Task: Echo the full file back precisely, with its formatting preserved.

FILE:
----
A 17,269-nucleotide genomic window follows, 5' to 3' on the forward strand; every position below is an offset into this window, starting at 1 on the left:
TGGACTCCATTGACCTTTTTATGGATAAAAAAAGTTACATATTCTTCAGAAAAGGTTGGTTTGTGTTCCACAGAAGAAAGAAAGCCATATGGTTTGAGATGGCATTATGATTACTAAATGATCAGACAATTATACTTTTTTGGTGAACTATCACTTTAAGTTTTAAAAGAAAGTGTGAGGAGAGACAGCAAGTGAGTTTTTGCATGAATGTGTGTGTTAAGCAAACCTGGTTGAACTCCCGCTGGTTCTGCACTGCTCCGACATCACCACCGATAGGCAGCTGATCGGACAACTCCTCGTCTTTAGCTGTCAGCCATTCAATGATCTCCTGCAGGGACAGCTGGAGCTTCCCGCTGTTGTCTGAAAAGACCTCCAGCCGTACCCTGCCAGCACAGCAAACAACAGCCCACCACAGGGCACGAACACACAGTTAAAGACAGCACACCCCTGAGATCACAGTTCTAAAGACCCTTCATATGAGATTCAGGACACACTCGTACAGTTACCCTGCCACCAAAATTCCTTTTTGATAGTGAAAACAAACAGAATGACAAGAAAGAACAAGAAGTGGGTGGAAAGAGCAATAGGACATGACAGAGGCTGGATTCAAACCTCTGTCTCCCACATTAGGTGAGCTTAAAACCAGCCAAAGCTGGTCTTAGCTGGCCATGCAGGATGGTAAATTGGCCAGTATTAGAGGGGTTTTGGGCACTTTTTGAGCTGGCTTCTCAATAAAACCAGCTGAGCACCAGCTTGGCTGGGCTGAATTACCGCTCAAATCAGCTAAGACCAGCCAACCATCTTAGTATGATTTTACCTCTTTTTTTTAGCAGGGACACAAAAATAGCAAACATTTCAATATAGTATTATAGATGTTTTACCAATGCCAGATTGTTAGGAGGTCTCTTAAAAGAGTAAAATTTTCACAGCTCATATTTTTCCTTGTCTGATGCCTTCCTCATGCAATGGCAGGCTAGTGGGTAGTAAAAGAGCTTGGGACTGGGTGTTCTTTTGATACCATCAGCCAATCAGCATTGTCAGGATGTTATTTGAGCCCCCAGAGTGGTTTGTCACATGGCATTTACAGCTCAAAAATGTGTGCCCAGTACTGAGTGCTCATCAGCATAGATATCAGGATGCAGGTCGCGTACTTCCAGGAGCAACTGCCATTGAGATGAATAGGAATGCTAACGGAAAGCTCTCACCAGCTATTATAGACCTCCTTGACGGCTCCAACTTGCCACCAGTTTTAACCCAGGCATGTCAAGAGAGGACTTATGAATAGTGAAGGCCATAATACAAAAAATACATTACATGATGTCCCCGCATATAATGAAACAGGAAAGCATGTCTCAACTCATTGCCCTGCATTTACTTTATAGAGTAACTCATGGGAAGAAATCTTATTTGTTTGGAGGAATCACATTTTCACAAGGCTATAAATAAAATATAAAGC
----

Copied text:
A 17,269-nucleotide genomic window follows, 5' to 3' on the forward strand; every position below is an offset into this window, starting at 1 on the left:
TGGACTCCATTGACCTTTTTATGGATAAAAAAAGTTACATATTCTTCAGAAAAGGTTGGTTTGTGTTCCACAGAAGAAAGAAAGCCATATGGTTTGAGATGGCATTATGATTACTAAATGATCAGACAATTATACTTTTTTGGTGAACTATCACTTTAAGTTTTAAAAGAAAGTGTGAGGAGAGACAGCAAGTGAGTTTTTGCATGAATGTGTGTGTTAAGCAAACCTGGTTGAACTCCCGCTGGTTCTGCACTGCTCCGACATCACCACCGATAGGCAGCTGATCGGACAACTCCTCGTCTTTAGCTGTCAGCCATTCAATGATCTCCTGCAGGGACAGCTGGAGCTTCCCGCTGTTGTCTGAAAAGACCTCCAGCCGTACCCTGCCAGCACAGCAAACAACAGCCCACCACAGGGCACGAACACACAGTTAAAGACAGCACACCCCTGAGATCACAGTTCTAAAGACCCTTCATATGAGATTCAGGACACACTCGTACAGTTACCCTGCCACCAAAATTCCTTTTTGATAGTGAAAACAAACAGAATGACAAGAAAGAACAAGAAGTGGGTGGAAAGAGCAATAGGACATGACAGAGGCTGGATTCAAACCTCTGTCTCCCACATTAGGTGAGCTTAAAACCAGCCAAAGCTGGTCTTAGCTGGCCATGCAGGATGGTAAATTGGCCAGTATTAGAGGGGTTTTGGGCACTTTTTGAGCTGGCTTCTCAATAAAACCAGCTGAGCACCAGCTTGGCTGGGCTGAATTACCGCTCAAATCAGCTAAGACCAGCCAACCATCTTAGTATGATTTTACCTCTTTTTTTTAGCAGGGACACAAAAATAGCAAACATTTCAATATAGTATTATAGATGTTTTACCAATGCCAGATTGTTAGGAGGTCTCTTAAAAGAGTAAAATTTTCACAGCTCATATTTTTCCTTGTCTGATGCCTTCCTCATGCAATGGCAGGCTAGTGGGTAGTAAAAGAGCTTGGGACTGGGTGTTCTTTTGATACCATCAGCCAATCAGCATTGTCAGGATGTTATTTGAGCCCCCAGAGTGGTTTGTCACATGGCATTTACAGCTCAAAAATGTGTGCCCAGTACTGAGTGCTCATCAGCATAGATATCAGGATGCAGGTCGCGTACTTCCAGGAGCAACTGCCATTGAGATGAATAGGAATGCTAACGGAAAGCTCTCACCAGCTATTATAGACCTCCTTGACGGCTCCAACTTGCCACCAGTTTTAACCCAGGCATGTCAAGAGAGGACTTATGAATAGTGAAGGCCATAATACAAAAAATACATTACATGATGTCCCCGCATATAATGAAACAGGAAAGCATGTCTCAACTCATTGCCCTGCATTTACTTTATAGAGTAACTCATGGGAAGAAATCTTATTTGTTTGGAGGAATCACATTTTCACAAGGCTATAAATAAAATATAAAGC